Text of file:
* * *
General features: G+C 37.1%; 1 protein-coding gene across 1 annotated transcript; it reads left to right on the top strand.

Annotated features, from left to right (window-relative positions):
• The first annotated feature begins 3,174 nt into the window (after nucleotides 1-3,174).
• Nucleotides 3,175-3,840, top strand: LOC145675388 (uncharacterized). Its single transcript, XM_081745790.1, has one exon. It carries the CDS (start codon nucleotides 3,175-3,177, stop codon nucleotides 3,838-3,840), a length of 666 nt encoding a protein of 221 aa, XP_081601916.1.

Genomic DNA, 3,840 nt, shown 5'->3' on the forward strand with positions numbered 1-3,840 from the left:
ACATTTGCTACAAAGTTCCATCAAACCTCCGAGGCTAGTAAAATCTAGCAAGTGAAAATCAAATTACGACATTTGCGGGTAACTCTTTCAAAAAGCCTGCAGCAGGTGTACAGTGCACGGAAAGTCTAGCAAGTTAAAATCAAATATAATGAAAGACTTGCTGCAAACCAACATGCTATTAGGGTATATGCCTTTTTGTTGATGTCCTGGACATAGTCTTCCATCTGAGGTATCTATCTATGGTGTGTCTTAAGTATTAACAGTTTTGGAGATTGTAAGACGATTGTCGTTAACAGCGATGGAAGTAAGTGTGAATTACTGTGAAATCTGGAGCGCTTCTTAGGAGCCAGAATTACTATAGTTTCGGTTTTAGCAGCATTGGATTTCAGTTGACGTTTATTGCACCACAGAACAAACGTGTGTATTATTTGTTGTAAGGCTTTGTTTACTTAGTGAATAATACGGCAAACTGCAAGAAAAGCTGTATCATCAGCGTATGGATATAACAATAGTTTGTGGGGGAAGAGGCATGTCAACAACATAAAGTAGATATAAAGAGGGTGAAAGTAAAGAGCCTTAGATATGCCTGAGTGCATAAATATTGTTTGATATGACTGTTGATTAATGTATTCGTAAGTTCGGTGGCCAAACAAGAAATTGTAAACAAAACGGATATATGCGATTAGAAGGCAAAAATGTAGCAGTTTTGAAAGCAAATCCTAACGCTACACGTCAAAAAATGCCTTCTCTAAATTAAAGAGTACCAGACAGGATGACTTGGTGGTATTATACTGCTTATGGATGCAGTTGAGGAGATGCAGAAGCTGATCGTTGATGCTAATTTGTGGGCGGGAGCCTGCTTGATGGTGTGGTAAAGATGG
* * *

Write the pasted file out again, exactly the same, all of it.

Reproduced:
General features: G+C 37.1%; 1 protein-coding gene across 1 annotated transcript; it reads left to right on the top strand.

Annotated features, from left to right (window-relative positions):
• The first annotated feature begins 3,174 nt into the window (after nucleotides 1-3,174).
• Nucleotides 3,175-3,840, top strand: LOC145675388 (uncharacterized). Its single transcript, XM_081745790.1, has one exon. It carries the CDS (start codon nucleotides 3,175-3,177, stop codon nucleotides 3,838-3,840), a length of 666 nt encoding a protein of 221 aa, XP_081601916.1.

Genomic DNA, 3,840 nt, shown 5'->3' on the forward strand with positions numbered 1-3,840 from the left:
ACATTTGCTACAAAGTTCCATCAAACCTCCGAGGCTAGTAAAATCTAGCAAGTGAAAATCAAATTACGACATTTGCGGGTAACTCTTTCAAAAAGCCTGCAGCAGGTGTACAGTGCACGGAAAGTCTAGCAAGTTAAAATCAAATATAATGAAAGACTTGCTGCAAACCAACATGCTATTAGGGTATATGCCTTTTTGTTGATGTCCTGGACATAGTCTTCCATCTGAGGTATCTATCTATGGTGTGTCTTAAGTATTAACAGTTTTGGAGATTGTAAGACGATTGTCGTTAACAGCGATGGAAGTAAGTGTGAATTACTGTGAAATCTGGAGCGCTTCTTAGGAGCCAGAATTACTATAGTTTCGGTTTTAGCAGCATTGGATTTCAGTTGACGTTTATTGCACCACAGAACAAACGTGTGTATTATTTGTTGTAAGGCTTTGTTTACTTAGTGAATAATACGGCAAACTGCAAGAAAAGCTGTATCATCAGCGTATGGATATAACAATAGTTTGTGGGGGAAGAGGCATGTCAACAACATAAAGTAGATATAAAGAGGGTGAAAGTAAAGAGCCTTAGATATGCCTGAGTGCATAAATATTGTTTGATATGACTGTTGATTAATGTATTCGTAAGTTCGGTGGCCAAACAAGAAATTGTAAACAAAACGGATATATGCGATTAGAAGGCAAAAATGTAGCAGTTTTGAAAGCAAATCCTAACGCTACACGTCAAAAAATGCCTTCTCTAAATTAAAGAGTACCAGACAGGATGACTTGGTGGTATTATACTGCTTATGGATGCAGTTGAGGAGATGCAGAAGCTGATCGTTGATGCTAATTTGTGGGCGGGAGCCTGCTTGATGGTGTGGTAAAGATGG